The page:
We're kind of spending brand and mission-led, which, there is a time to do that. I think where we were as a company, we needed to bring it back into “what's our LTV? How much can we afford to spend? What's the payback period? How can we maximize this engine and really get this working?” So a lot of my first 18 months at Cleo was just focused on that problem. How do we get more channels live? How do we spend more money and bring the payback period down? And that was really the entire focus of the whole pillar as we built it out.

As we're getting bigger, we've built a big gap between what we spend and what we make back in. Now, we're a bigger company. We don't look month-to-month or even quarter-to-quarter. We're looking at year-to-year. How do we make sure we're set up well for 2025? I think that's the big change. 


When I joined, we were using an agency and running ads on Meta. That was all we did for our marketing. We were spending a few hundred thousand pounds a month. What the change looked like was we did a few things, but we brought that in-house and we also diversified massively. 

We moved through testing almost every channel you can imagine. One of the big changes were, we're going to bring this in-house and rapidly up the pace to try new channels out. So we've tried almost every kind of digital channel you can imagine. We've been very rapidly going through that challenge until we have a really diversified portfolio of marketing spend across eight key channels. We're much more resistant to any changes anywhere or competitive movements. We're allowed to move our money around to account for that, which has been a big change. It gives us not only better performance, but [we’re] a lot more risk averse, and we don't worry so much. If Meta had a problem, the whole company stopped acquiring people. That's obviously a very dangerous place to be in as you get big.


It's one of the things I'm most proud of almost- that tone of voice of who Cleo is- it's not static, but she has a feel and a way of speaking that there's a lot of different ways people understand their finances… it's about being empathetic but also about holding people to real account for what they're doing, and you don't get that by looking at a chart of what you've spent, or looking at a budget of what's coming in-and-out. You need that, but you need that voice over the top of it to kind of cut through, otherwise people don't change their behavior.

It was very intentional and we really invested heavily in comedians, if I'm honest. We had a lot of up-and-coming female comedians who really created that tone-of-voice themselves and it was very organic. They used to sit together and just cheer around what they're going to say, how she would respond to different questions.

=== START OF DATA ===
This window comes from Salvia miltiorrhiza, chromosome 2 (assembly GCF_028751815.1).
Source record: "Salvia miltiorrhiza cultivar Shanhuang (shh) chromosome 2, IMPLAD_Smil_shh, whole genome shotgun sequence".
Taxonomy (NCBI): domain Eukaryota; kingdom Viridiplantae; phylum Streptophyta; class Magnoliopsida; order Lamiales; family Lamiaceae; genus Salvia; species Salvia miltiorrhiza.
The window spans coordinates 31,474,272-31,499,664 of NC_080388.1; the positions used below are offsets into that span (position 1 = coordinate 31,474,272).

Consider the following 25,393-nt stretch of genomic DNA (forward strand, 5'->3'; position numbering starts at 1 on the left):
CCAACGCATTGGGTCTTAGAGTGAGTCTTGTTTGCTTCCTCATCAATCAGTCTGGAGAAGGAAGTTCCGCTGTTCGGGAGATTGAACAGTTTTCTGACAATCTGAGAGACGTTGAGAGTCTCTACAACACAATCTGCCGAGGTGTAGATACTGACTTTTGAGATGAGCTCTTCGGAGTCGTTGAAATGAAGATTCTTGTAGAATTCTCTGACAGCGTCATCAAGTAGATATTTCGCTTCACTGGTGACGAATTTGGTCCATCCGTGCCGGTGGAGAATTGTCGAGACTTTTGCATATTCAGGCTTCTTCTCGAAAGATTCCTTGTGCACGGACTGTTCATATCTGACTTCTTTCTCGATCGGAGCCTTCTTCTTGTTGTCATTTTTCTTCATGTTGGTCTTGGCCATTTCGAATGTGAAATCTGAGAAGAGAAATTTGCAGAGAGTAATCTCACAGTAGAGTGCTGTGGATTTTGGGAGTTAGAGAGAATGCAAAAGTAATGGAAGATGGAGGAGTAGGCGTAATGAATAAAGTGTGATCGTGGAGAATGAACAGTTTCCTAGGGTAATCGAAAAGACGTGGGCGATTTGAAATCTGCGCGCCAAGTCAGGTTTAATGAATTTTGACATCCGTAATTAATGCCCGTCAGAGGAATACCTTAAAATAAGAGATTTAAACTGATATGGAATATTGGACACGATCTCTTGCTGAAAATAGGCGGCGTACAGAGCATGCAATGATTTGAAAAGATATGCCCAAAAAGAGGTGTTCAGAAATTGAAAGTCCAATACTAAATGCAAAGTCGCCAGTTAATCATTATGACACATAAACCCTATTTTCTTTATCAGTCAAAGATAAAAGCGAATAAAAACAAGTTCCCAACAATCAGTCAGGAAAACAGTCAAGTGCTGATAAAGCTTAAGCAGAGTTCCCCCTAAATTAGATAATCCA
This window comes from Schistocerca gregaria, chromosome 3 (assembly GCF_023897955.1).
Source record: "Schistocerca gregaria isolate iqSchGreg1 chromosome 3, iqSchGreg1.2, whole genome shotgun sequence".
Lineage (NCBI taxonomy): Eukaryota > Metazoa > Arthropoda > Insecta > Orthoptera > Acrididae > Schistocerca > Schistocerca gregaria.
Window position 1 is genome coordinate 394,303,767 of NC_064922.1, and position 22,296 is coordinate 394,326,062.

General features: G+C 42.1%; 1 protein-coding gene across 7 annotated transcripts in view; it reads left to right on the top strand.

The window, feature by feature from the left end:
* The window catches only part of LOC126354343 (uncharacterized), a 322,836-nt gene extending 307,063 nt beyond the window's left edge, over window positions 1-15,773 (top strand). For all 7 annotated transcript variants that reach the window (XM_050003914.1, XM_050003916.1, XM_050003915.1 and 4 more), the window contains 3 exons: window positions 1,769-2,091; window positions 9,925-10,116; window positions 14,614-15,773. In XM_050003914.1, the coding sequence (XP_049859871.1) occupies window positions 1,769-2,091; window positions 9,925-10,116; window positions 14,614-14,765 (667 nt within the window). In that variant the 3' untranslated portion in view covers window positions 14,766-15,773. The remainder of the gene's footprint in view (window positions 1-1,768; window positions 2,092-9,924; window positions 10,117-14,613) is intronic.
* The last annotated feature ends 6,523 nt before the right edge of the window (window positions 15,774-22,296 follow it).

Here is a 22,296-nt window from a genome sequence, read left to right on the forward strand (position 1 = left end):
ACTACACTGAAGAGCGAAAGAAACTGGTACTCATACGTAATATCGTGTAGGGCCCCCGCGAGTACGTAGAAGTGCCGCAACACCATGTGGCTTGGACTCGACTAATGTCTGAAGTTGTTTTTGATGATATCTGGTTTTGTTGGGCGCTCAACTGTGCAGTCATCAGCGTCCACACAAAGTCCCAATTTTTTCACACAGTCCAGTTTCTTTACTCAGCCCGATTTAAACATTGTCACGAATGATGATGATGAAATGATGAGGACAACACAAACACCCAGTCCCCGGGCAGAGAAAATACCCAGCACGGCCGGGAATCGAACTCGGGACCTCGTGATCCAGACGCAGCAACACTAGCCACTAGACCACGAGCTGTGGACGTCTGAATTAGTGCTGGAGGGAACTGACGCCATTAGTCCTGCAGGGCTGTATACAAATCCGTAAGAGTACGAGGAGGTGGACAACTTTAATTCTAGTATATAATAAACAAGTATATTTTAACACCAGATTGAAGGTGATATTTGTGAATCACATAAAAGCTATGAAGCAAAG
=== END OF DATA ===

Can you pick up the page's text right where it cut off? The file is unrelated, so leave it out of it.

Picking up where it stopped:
To your point about how do you keep that consistent, you have to be quite deliberate about it. We have to have a lot of checks and reviews to make sure that voice is consistent throughout the product. Also, you have to test quite a lot to find when we launch a new product, “how would Cleo talk about this?” Like what is the right angle for her to be coming in on that is cutting, funny, but also is caring?


I think when we think about our growth, a lot of it's not finding the right answer the first time, it's making sure that we can get to the right answer quickly. I think that's been one of the big things I'm very proud of. As a company, we're not afraid to say, well, we might invest a lot of work in this, but we now know it's not working. Let's completely step away from this, and let's think about where we go next.

When I talk about LTV of users, which are very commercial metrics, what it really means is understanding “who are our users?” What value do they get from the product? How are we helping them? And where do we find them on the marketing channels?”

If you're finding people who get value from your product and you're giving them value, everything else will, in some sense, look after itself. One of the things we found a lot of value in is revamping our CRM and revamping our kind of in-app entry points, which is quite tactical stuff we had to do. But that's something that's delivered us like win after win after win, by getting really data-backed but opinionated about what we think is best for the user at any given moment.